Theater Chain Releases New Marketing Technique

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The idea of theater chains offering different ticket prices for different movies has been kicked around for years.

It’s the age-old question: Would you be more willing to go to the movies to see something that’s a dumpster fire if the ticket were dirt cheap?

And now it looks like “dynamic pricing” is going to be put to the test.

Regal Cinemas, one of the largest theater chains in the country, announced on Tuesday that it will test the concept in 2018 by charging higher prices for hit movies, and lower prices for flops.

“Changes to the historical pricing structure have often been discussed but rarely tested in our industry, and we’re excited to learn even more about how pricing changes impact customer behavior,” Amy Miles, CEO of Regal, said Tuesday on a call with analysts, according to Bloomberg.

It’s a model movie ticket app Atom Tickets has been lobbying theaters to try out.

The big question, though, in how far the “dynamic pricing” will go. What will constitute as a bomb? A big budget studio movie that doesn’t perform well, like Warner Bros.’ “Geostorm?” Or an independent film that will likely be seen by more people on streaming services than in theaters?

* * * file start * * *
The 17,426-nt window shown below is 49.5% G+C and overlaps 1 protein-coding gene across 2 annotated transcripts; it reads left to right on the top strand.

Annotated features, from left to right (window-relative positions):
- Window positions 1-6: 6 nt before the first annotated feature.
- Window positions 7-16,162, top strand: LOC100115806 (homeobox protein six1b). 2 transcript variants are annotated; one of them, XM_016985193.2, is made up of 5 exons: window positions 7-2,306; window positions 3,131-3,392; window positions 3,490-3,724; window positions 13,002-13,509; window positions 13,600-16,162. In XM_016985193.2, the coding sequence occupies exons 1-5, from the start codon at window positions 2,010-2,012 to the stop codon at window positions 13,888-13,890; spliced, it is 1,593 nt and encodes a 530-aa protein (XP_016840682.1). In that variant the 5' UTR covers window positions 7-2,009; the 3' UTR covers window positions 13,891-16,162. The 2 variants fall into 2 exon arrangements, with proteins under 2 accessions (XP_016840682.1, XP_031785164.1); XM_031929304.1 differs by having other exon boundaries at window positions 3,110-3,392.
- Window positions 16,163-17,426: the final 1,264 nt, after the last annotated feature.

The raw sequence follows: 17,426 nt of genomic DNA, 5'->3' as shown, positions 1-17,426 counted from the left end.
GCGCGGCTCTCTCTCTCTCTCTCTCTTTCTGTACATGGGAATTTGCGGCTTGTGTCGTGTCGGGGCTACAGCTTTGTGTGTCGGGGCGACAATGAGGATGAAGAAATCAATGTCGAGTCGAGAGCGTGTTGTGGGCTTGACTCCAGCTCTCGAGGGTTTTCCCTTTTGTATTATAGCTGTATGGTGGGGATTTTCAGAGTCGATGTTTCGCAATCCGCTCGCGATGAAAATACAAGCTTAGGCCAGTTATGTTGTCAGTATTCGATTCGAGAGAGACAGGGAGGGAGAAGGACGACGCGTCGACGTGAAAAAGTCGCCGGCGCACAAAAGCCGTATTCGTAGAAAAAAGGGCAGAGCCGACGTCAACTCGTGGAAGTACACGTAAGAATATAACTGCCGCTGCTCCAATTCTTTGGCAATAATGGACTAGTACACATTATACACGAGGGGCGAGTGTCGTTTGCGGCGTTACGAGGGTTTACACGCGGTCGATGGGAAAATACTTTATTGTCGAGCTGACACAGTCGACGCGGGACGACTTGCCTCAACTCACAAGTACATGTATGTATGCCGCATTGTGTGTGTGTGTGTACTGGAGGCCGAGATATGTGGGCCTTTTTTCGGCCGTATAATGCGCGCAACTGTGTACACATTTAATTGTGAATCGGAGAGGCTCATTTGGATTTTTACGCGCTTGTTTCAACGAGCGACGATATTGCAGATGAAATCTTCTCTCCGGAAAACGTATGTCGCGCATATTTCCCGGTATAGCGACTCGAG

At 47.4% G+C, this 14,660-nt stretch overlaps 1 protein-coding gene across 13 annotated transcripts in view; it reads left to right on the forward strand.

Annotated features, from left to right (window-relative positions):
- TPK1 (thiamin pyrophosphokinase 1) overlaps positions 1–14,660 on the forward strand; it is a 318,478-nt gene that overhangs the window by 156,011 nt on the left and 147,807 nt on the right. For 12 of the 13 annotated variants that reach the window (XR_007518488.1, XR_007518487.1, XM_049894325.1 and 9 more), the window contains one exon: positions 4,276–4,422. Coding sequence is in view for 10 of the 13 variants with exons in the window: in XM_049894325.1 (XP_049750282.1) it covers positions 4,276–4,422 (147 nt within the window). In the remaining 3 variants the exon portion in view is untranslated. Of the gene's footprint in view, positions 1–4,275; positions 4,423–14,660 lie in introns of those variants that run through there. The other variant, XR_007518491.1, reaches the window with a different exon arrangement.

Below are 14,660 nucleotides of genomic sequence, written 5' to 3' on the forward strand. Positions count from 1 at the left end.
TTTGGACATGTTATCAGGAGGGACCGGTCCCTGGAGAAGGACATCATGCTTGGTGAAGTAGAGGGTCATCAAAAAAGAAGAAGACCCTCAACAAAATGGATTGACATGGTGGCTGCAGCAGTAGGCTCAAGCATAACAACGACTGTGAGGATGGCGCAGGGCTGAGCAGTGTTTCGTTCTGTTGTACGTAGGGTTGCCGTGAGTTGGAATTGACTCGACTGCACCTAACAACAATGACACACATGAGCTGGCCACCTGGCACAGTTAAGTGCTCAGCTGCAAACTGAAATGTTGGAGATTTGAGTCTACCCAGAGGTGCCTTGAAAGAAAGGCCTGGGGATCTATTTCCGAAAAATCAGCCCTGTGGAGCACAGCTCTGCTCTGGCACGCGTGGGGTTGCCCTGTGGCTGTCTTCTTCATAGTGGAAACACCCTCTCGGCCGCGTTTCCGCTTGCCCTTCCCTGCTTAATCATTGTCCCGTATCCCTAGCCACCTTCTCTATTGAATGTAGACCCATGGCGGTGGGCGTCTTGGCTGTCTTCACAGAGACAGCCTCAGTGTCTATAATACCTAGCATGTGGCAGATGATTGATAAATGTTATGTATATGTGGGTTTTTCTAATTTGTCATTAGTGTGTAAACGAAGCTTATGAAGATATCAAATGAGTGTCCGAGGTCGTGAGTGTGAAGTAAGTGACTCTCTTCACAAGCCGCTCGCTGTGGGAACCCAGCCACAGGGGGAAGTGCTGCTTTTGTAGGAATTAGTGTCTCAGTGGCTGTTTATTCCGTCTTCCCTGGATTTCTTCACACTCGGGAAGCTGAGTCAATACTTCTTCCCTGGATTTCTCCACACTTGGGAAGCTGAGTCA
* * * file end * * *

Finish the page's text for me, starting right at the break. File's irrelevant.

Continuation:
Regal could potentially see empty seats in its theaters for both types of movies, but should an indie suffer if it’s not bringing in a mass audience?

Business Insider contacted Regal for some answers but did not get an immediate response.

It’s obvious that movie theater chains have to start thinking outside the box.

Regal reported on Tuesday that its revenue dropped 12% from a year earlier, to $716 million. A major reason is that many movies movies have performed poorly in the last year, adding to pressure from great content on TV and streaming.

Another hoped “game changer” to the movie business is MoviePass, the service that allows one-a-day admission to theaters for $10 a month. However, Miles also said in the call on Tuesday that Regal won’t be sharing revenue with MoviePass.

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